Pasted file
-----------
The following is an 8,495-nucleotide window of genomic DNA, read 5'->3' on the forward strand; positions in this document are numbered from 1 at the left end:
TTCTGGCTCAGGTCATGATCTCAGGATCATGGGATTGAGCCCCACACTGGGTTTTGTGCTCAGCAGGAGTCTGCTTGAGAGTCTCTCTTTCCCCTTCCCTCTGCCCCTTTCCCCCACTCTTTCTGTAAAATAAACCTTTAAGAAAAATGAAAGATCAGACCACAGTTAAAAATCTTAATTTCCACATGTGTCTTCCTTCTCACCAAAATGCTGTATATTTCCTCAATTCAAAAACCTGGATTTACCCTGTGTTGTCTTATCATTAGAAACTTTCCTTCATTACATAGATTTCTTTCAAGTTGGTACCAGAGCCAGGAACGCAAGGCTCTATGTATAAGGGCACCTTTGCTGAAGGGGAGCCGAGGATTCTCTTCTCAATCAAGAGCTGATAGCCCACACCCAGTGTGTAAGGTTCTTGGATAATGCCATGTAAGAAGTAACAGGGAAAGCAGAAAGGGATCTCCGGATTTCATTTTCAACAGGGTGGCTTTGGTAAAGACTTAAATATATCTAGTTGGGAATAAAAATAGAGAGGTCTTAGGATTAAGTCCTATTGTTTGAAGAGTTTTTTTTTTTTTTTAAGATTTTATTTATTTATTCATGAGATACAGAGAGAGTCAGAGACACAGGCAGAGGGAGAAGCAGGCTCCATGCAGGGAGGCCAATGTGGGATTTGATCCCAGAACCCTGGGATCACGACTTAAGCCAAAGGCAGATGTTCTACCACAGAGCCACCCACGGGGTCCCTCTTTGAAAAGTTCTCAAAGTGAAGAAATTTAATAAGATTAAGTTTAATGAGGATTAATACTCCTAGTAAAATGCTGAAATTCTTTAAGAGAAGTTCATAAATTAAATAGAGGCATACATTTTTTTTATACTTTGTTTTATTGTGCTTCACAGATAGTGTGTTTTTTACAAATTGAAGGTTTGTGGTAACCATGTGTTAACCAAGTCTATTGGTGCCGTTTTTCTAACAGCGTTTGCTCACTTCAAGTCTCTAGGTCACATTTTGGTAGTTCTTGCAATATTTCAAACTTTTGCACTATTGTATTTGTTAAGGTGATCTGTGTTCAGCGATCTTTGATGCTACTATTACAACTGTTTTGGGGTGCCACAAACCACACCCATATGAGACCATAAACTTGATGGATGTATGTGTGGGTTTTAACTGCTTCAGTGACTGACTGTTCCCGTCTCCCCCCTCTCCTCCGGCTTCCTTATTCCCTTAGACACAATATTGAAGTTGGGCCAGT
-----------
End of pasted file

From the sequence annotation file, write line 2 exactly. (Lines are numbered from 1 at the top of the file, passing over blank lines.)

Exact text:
TTCTGGCTCAGGTCATGATCTCAGGATCATGGGATTGAGCCCCACACTGGGTTTTGTGCTCAGCAGGAGTCTGCTTGAGAGTCTCTCTTTCCCCTTCCCTCTGCCCCTTTCCCCCACTCTTTCTGTAAAATAAACCTTTAAGAAAAATGAAAGATCAGACCACAGTTAAAAATCTTAATTTCCACATGTGTCTTCCTTCTCACCAAAATGCTGTATATTTCCTCAATTCAAAAACCTGGATTTACCCTGTGTTGTCTTATCATTAGAAACTTTCCTTCATTACATAGATTTCTTTCAAGTTGGTACCAGAGCCAGGAACGCAAGGCTCTATGTATAAGGGCACCTTTGCTGAAGGGGAGCCGAGGATTCTCTTCTCAATCAAGAGCTGATAGCCCACACCCAGTGTGTAAGGTTCTTGGATAATGCCATGTAAGAAGTAACAGGGAAAGCAGAAAGGGATCTCCGGATTTCATTTTCAACAGGGTGGCTTTGGTAAAGACTTAAATATATCTAGTTGGGAATAAAAATAGAGAGGTCTTAGGATTAAGTCCTATTGTTTGAAGAGTTTTTTTTTTTTTTTAAGATTTTATTTATTTATTCATGAGATACAGAGAGAGTCAGAGACACAGGCAGAGGGAGAAGCAGGCTCCATGCAGGGAGGCCAATGTGGGATTTGATCCCAGAACCCTGGGATCACGACTTAAGCCAAAGGCAGATGTTCTACCACAGAGCCACCCACGGGGTCCCTCTTTGAAAAGTTCTCAAAGTGAAGAAATTTAATAAGATTAAGTTTAATGAGGATTAATACTCCTAGTAAAATGCTGAAATTCTTTAAGAGAAGTTCATAAATTAAATAGAGGCATACATTTTTTTTATACTTTGTTTTATTGTGCTTCACAGATAGTGTGTTTTTTACAAATTGAAGGTTTGTGGTAACCATGTGTTAACCAAGTCTATTGGTGCCGTTTTTCTAACAGCGTTTGCTCACTTCAAGTCTCTAGGTCACATTTTGGTAGTTCTTGCAATATTTCAAACTTTTGCACTATTGTATTTGTTAAGGTGATCTGTGTTCAGCGATCTTTGATGCTACTATTACAACTGTTTTGGGGTGCCACAAACCACACCCATATGAGACCATAAACTTGATGGATGTATGTGTGGGTTTTAACTGCTTCAGTGACTGACTGTTCCCGTCTCCCCCCTCTCCTCCGGCTTCCTTATTCCCTTAGACACAATATTGAAGTTGGGCCAGT